FILE PHOTO: A Tencent Games logo from an app is seen on a mobile phone in this illustration picture taken Nov. 5, 2018. REUTERS/Florence Lo/Illustration/File Photo
Tencent still dominates gaming, where licence approvals by the authorities have in China © Reuters

Tencent marked 20 years since its founding with a torrid 2018, as pressure from above put the squeeze on its core games business. This year, it has been hit from below by younger, more agile rivals led by ByteDance.

The Chinese technology giant disappointed last week, with quarterly revenues of Rmb88.82bn ($12.9bn) falling short of analyst expectations of Rmb93.41bn. Advertisers were keeping a lid on budgets in the difficult macroeconomic climate but its WeChat messaging app has also been facing competition in selling ad space, from rivals including Douyin, the fast-growing short-video app from ByteDance.

Executives on its earnings call appeared to be struggling to chart a course that would revive its fortunes. Instead, the impression was of a company battling problems, from geopolitics to competition at home, with a horribly depleted arsenal.

Yet, as its shares have fallen more than 10 per cent over the past three weeks, not one of the 57 analysts covering the stock have recommended selling it, according to Bloomberg data. It still dominates gaming, where licence approvals by the authorities have resumed domestically, and “gaming is not going to disappear around the world, no matter what”, said Elinor Leung, analyst at CLSA.

Martin Lau, president, put forward ideas during the call about videos, both long and short, and the scope for synergies, such as co-opting characters from games or fiction (borrowing from its Kindle-like China Literature unit) into movies.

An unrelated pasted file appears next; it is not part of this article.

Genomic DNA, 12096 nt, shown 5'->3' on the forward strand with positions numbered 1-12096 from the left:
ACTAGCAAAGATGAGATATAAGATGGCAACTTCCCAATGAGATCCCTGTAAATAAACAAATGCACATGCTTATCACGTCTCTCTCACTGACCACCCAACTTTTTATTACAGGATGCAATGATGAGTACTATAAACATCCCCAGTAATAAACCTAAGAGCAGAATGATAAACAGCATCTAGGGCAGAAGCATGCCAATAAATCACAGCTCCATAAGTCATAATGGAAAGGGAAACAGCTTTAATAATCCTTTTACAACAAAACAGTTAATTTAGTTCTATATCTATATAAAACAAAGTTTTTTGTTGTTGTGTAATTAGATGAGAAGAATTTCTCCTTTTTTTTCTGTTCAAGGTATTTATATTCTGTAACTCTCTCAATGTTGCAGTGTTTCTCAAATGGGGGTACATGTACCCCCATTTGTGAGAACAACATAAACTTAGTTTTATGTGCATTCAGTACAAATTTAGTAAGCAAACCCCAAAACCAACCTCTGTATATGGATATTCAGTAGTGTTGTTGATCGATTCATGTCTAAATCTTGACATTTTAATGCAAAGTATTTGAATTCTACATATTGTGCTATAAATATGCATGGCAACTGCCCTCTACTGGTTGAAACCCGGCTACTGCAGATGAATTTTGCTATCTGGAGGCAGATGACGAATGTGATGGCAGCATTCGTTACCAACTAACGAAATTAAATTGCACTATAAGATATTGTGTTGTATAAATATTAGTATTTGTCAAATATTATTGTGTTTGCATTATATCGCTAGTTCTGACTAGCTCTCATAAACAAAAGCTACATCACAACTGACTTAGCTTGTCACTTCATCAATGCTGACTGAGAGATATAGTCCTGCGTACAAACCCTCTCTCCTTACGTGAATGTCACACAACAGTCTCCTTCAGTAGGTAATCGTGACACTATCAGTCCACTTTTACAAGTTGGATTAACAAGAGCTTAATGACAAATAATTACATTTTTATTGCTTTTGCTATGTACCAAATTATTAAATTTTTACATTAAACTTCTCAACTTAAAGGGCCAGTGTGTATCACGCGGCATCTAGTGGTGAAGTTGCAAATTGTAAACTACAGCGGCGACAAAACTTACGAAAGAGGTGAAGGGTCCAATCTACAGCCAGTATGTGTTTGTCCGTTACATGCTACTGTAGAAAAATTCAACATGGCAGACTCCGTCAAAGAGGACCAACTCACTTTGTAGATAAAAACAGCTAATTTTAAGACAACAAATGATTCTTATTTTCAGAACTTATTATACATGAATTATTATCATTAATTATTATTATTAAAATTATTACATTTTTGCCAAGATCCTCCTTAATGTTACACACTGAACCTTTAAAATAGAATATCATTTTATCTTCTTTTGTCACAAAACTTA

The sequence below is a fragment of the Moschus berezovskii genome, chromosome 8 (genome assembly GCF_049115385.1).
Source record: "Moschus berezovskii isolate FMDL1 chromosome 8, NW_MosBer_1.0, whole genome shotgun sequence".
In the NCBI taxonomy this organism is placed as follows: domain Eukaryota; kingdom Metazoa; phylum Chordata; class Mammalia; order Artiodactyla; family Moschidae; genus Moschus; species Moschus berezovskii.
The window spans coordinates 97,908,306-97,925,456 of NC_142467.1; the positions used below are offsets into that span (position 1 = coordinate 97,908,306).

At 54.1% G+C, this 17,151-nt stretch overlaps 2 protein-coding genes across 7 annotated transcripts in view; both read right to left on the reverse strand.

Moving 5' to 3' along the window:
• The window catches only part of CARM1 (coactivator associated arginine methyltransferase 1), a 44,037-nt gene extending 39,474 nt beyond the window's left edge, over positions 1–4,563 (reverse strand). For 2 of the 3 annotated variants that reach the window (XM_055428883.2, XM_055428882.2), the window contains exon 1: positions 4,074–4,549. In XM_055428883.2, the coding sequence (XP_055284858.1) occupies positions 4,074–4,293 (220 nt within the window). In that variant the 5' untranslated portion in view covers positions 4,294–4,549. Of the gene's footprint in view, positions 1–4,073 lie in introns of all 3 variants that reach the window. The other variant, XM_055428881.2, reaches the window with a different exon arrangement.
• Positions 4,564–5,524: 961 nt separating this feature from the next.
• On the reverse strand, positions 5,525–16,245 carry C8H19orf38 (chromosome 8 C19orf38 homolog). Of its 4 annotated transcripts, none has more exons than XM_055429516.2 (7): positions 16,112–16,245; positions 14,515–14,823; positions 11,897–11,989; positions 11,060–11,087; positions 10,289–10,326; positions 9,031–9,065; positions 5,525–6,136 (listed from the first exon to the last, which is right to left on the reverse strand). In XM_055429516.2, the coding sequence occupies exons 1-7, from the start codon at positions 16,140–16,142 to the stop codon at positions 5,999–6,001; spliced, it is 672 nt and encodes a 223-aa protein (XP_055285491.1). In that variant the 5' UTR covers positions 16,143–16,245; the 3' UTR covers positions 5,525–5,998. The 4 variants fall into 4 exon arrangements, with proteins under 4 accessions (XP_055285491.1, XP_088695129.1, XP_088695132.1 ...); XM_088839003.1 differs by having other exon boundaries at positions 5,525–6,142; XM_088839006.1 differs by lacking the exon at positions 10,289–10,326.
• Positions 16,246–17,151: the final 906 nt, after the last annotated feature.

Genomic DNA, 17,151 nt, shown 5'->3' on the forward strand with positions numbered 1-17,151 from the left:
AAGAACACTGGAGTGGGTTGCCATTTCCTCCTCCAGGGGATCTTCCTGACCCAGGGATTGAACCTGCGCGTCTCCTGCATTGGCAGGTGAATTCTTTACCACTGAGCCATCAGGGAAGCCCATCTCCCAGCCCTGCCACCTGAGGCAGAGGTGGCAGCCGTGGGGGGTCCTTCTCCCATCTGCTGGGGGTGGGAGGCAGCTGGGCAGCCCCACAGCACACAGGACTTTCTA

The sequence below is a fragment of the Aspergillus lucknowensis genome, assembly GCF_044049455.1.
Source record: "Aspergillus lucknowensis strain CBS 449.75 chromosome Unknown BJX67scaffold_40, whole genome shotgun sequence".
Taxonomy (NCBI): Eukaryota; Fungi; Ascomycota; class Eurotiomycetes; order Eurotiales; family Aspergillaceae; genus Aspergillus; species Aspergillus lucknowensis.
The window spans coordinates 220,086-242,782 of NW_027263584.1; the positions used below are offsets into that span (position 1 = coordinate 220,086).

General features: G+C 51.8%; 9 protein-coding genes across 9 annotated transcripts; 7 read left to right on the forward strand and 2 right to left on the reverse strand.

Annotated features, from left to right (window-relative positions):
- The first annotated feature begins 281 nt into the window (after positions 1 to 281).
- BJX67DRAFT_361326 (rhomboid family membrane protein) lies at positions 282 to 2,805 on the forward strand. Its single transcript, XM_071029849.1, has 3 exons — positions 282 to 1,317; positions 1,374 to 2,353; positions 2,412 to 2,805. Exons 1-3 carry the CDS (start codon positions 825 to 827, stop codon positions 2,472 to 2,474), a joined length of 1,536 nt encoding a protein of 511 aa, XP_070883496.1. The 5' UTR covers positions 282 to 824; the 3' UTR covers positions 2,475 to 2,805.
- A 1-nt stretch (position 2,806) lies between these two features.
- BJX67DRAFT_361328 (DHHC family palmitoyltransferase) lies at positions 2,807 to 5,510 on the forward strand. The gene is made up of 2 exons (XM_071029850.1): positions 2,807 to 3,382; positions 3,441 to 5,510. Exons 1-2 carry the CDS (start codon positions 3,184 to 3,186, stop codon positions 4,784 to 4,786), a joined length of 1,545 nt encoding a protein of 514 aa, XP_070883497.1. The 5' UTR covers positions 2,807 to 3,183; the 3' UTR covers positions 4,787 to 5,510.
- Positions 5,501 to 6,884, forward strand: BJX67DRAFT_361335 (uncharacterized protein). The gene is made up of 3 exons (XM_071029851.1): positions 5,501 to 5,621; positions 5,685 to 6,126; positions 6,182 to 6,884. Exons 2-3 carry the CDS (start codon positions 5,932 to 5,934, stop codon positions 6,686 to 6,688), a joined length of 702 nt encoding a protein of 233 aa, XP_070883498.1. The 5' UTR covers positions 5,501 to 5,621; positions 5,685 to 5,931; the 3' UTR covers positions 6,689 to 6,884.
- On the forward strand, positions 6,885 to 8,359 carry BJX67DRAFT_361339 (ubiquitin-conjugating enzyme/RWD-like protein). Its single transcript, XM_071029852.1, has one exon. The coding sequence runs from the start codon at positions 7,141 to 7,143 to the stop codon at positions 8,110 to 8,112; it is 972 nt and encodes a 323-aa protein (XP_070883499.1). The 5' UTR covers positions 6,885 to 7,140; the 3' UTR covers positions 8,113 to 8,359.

But it has been here before, setting its cap — and dollars — at both content generated by users and studios, with its push to emulate YouTube in 2017.

And just as regulators clamped down on approving its games last year, video content can also be heavily scrutinised, with accounts and apps closed if they fail to pass muster. The same has applied with its streaming of shows. Tencent is again having to defer airing historic costume dramas, a genre that has been touching nerves at Communist Party headquarters in Zhongnanhai for uncanny parallels with modern times raised by these long-ago tales of court intrigue and power struggles.

Tencent itself needs a new narrative, said David Dai, analyst at Bernstein Research. “If you are an investor, what are you investing in? It was gaming for the last five years. But if you are buying Tencent today you are not going to get in for gaming.”

Fintech, a racy sector that Tencent partially broke out for the first time in the previous quarter, is one area where it can try to create excitement: it claims leading metrics in terms of users and number of transactions, although revenues are less impressive.

Again regulators have put a dampener on things. From January 1, they nixed the ability to invest depositors’ funds, depriving both Tencent and Alibaba payments affiliate Ant Financial of a useful income stream.

With the latest quarter, the depositors themselves were the problem. Feeling the pinch, as China braced for weaker economic growth and the trade war with the US bred uncertainty, consumers were sitting on their funds. Fewer withdrawals meant lower revenues from withdrawal fees.

Remaining expectations rely on expected growth in enterprise services. While the cloud generated second-quarter revenues of $1.1bn for Alibaba, up 66 per cent year-on-year, Tencent, which bundles fintech and cloud together, saw revenues rise 37 per cent overall to Rmb22.88bn, largely from commercial payments and cloud services.

Globally, the majority of revenues are generated by software services sold on top of the cloud, where Chinese companies still fall short of matching the efforts of the likes of Germany’s SAP or in the US.

Alibaba has led the way and shifted earlier this year to partnering to provide services, most notably joining hands with Salesforce last month. That illustrated the difficulties of going it alone, and will now mean sharing revenues and profits. Chinese competition is also rising, not least in the cloud, where Baidu and others are looking to make their mark.

There are stronger social and trade headwinds for Tencent as well. It is searching for new drivers at a time when the macro outlook is weaker. As a company straddling China and Hong Kong, where it is listed, it faces tremors from the protests roiling the territory.

Like hordes of millennials the world over, Tencent at 21 is finding it a tough time to come of age.

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